COMMUNICATIVE COMPETENCE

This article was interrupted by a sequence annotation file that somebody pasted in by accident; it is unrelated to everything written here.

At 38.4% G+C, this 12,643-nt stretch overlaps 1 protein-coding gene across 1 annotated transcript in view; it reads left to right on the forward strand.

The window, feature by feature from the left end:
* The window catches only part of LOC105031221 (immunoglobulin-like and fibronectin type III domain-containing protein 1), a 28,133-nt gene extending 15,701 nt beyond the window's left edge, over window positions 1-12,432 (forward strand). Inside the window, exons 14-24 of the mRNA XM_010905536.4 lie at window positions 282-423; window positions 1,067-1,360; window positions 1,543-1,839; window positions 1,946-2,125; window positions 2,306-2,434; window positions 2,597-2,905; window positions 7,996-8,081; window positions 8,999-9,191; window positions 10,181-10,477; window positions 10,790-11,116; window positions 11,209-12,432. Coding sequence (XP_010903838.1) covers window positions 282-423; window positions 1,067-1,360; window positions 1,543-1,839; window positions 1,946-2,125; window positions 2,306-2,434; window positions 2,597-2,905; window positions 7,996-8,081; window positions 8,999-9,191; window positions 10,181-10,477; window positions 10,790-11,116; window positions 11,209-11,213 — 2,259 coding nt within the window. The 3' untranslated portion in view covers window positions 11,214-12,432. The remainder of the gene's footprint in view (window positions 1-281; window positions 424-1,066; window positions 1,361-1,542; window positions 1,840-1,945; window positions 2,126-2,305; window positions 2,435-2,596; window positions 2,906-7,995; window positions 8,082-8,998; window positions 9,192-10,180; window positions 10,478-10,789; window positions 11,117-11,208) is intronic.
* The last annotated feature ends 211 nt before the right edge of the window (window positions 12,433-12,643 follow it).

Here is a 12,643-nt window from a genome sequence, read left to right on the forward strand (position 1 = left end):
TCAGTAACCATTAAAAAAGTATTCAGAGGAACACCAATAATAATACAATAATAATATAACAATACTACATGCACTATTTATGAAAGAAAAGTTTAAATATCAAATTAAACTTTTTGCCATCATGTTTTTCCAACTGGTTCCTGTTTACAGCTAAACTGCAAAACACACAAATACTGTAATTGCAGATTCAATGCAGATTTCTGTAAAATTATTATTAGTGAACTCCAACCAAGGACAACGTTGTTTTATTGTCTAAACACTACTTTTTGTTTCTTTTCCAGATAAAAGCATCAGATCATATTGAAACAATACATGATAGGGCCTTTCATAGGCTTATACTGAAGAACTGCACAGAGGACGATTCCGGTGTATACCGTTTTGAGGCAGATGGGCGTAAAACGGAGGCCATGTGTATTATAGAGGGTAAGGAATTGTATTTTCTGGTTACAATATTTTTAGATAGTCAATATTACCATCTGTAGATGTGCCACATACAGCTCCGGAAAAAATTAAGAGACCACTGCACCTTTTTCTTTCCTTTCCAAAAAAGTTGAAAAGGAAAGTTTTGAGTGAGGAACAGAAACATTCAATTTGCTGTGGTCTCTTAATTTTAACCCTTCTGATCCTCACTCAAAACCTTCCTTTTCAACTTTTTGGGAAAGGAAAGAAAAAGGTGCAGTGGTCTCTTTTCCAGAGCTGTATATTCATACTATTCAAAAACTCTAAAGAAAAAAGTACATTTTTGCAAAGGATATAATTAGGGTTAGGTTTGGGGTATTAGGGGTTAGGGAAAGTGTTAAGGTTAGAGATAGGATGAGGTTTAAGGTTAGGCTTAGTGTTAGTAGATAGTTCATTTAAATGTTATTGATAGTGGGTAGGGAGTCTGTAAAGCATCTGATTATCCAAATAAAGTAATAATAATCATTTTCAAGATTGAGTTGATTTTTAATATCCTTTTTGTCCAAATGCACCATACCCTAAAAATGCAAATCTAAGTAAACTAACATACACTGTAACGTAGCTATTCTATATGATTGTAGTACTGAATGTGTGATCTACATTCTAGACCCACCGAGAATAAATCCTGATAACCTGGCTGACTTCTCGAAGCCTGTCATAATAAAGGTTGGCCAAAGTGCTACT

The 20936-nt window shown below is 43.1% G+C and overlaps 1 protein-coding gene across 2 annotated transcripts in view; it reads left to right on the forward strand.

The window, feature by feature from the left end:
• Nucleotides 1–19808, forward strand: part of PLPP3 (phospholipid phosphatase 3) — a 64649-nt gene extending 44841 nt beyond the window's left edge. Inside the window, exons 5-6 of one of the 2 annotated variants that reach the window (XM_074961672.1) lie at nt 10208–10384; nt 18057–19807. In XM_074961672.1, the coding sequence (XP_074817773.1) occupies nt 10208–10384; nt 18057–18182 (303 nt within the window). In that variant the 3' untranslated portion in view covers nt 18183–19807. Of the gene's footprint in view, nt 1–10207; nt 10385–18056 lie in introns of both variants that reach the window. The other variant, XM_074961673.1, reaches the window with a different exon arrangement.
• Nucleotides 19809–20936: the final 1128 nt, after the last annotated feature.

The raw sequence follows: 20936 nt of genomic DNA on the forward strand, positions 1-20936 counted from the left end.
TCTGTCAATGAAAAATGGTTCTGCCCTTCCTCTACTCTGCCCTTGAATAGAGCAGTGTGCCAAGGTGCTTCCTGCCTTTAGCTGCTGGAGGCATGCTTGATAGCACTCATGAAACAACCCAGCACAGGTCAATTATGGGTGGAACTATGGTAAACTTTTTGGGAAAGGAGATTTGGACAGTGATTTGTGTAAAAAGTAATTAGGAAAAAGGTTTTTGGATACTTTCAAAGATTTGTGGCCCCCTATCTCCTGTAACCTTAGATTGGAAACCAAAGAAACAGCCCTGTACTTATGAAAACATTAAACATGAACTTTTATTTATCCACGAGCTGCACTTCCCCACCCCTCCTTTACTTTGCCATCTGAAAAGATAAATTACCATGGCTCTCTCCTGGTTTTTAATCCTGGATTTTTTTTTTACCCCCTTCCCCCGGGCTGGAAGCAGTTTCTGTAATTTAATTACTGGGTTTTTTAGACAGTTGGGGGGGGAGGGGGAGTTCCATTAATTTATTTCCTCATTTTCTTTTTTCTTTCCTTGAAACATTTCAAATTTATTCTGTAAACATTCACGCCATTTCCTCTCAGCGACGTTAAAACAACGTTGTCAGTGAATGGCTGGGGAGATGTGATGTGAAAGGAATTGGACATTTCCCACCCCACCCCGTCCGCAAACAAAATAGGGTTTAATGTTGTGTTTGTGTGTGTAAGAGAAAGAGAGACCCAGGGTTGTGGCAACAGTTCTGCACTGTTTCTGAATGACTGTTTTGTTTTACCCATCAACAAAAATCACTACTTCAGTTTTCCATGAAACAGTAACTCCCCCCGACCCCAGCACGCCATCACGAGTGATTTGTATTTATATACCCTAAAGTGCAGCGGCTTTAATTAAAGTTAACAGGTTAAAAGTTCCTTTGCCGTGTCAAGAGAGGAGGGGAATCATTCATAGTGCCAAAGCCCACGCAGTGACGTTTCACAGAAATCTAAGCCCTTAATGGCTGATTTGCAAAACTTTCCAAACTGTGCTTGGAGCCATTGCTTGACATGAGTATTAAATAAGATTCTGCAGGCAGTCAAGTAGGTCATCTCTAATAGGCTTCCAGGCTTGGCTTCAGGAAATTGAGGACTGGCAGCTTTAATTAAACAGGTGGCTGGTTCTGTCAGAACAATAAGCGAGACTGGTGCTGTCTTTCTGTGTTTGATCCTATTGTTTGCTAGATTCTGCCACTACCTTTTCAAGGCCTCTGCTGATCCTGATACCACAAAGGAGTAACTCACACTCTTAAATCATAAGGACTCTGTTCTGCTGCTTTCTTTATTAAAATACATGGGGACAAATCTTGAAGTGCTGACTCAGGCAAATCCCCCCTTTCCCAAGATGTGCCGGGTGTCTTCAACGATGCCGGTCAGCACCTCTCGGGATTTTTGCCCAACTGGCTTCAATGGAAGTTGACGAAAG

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COMMUNICATIVE COMPETENCE. [Coined by the US anthropologist Dell Hymes]. A term in SOCIOLINGUISTICS for a speaker's underlying knowledge of the rules of GRAMMAR (understood in its widest sense to include phonology, orthography, syntax, lexicon, and semantics) and rules for their use in socially appropriate circumstances. The notion is intended to replace Noam CHOMSKY'S dichotomy of competence and performance. Competence is the knowledge of rules of grammar, performance, how the rules are used. Speakers draw on their competence in putting together grammatical sentences, but not all such sentences can be used in the same circumstances: Close the window and Would you mind closing the window, please? are both grammatical, but they differ in their appropriateness for use in particular situations. Speakers use their communicative competence to choose what to say, as well as how and when to say it. See COMPETENCE AND PERFORMANCE, LANGUAGE TEACHING.